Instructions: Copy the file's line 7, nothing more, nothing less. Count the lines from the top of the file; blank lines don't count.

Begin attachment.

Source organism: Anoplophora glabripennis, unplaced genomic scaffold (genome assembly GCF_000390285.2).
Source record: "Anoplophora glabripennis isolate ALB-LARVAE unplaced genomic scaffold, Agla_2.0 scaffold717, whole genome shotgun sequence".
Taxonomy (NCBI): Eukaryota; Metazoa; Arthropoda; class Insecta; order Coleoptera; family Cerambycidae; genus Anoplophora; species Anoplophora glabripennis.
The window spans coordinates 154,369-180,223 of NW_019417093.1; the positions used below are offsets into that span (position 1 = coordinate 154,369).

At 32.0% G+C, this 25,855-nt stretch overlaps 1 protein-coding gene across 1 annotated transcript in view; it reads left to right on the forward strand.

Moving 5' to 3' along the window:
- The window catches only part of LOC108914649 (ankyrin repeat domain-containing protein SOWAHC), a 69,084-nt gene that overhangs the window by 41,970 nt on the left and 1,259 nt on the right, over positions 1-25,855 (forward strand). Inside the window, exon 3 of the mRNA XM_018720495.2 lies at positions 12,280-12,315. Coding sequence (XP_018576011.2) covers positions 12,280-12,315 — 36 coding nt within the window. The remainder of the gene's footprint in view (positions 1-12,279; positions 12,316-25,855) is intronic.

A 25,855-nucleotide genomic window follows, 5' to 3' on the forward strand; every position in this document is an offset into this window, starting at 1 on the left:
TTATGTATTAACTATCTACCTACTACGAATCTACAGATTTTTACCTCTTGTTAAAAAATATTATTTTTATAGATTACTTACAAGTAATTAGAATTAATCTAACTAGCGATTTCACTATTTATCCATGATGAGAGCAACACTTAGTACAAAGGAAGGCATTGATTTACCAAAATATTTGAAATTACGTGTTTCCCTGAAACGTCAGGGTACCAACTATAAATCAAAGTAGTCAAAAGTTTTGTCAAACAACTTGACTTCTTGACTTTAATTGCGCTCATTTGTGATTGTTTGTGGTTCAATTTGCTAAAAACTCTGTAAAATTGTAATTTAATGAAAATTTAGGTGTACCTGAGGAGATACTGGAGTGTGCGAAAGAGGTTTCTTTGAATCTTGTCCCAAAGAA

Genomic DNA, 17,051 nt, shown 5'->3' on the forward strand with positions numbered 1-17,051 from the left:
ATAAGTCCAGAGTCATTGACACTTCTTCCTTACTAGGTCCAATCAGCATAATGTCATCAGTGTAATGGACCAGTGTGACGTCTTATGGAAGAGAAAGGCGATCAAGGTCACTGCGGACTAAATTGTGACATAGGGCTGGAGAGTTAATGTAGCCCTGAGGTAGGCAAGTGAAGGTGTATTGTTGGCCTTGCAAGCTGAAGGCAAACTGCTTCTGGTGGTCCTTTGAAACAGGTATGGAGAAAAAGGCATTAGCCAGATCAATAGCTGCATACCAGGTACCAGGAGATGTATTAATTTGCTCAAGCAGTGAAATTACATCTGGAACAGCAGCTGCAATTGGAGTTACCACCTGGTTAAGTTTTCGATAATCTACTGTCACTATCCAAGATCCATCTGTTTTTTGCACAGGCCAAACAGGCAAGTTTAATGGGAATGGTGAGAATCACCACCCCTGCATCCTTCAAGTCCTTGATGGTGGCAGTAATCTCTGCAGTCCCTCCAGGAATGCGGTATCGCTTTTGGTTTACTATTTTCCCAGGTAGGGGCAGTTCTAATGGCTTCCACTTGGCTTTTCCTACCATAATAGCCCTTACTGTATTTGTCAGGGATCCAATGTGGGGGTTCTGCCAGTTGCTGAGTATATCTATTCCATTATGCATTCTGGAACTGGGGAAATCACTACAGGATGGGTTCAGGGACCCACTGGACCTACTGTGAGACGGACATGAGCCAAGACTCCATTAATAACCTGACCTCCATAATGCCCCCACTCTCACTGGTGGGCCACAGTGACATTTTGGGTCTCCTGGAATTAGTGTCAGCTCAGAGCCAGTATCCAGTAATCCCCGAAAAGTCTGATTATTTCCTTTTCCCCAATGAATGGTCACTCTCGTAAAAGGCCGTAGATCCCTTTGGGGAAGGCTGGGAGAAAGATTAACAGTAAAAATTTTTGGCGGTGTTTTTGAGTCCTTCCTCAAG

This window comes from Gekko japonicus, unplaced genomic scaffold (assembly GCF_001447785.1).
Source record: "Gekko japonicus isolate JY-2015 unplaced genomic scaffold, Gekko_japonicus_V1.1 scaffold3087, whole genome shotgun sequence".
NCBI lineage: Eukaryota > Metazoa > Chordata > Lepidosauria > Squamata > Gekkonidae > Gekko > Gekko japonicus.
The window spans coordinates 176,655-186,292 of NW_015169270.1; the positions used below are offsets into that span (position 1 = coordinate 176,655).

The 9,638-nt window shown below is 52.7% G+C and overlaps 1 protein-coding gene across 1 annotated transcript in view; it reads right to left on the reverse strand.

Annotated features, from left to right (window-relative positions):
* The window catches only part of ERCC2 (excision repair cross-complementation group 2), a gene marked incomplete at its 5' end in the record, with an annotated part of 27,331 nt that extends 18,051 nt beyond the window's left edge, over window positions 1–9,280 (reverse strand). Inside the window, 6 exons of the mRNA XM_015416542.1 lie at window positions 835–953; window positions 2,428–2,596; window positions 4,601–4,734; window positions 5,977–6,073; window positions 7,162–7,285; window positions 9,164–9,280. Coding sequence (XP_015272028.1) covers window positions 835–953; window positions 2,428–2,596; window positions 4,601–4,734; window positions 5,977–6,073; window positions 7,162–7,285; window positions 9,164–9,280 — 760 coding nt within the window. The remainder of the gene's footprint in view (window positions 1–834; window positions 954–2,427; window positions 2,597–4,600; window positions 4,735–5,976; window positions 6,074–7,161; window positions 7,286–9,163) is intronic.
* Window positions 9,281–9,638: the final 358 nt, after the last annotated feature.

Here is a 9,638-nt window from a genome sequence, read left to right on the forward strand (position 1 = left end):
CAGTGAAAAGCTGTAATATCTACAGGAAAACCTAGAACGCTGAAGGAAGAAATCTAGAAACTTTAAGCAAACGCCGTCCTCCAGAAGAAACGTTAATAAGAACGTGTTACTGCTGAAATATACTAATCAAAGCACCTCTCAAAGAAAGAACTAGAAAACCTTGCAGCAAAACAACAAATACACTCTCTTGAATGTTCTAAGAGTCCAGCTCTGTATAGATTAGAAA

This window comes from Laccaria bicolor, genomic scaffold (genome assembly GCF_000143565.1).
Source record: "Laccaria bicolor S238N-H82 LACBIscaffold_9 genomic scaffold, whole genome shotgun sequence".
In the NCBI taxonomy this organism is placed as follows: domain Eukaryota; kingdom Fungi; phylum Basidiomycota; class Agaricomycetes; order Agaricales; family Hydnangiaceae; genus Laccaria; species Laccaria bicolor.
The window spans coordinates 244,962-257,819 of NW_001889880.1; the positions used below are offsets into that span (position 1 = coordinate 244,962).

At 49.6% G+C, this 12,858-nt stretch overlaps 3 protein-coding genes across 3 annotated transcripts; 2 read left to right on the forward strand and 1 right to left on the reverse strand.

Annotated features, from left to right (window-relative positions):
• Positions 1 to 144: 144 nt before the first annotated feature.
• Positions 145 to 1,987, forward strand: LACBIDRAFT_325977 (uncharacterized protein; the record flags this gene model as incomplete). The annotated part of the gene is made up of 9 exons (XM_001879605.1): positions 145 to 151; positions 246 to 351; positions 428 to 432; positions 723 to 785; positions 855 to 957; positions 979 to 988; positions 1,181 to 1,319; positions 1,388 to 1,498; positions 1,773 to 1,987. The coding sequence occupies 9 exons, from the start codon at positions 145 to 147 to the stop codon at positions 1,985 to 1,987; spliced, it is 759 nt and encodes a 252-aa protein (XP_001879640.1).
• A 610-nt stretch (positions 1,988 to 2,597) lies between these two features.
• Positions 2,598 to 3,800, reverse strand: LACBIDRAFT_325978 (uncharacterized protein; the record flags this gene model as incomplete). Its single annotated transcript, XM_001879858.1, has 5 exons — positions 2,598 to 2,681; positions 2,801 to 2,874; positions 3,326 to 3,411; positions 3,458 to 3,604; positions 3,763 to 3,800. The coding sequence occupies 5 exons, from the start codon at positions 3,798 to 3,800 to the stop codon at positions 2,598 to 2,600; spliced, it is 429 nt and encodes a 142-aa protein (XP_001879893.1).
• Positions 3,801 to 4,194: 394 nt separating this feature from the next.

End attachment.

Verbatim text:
- The window catches only part of LOC108914649 (ankyrin repeat domain-containing protein SOWAHC), a 69,084-nt gene that overhangs the window by 41,970 nt on the left and 1,259 nt on the right, over positions 1-25,855 (forward strand). Inside the window, exon 3 of the mRNA XM_018720495.2 lies at positions 12,280-12,315. Coding sequence (XP_018576011.2) covers positions 12,280-12,315 — 36 coding nt within the window. The remainder of the gene's footprint in view (positions 1-12,279; positions 12,316-25,855) is intronic.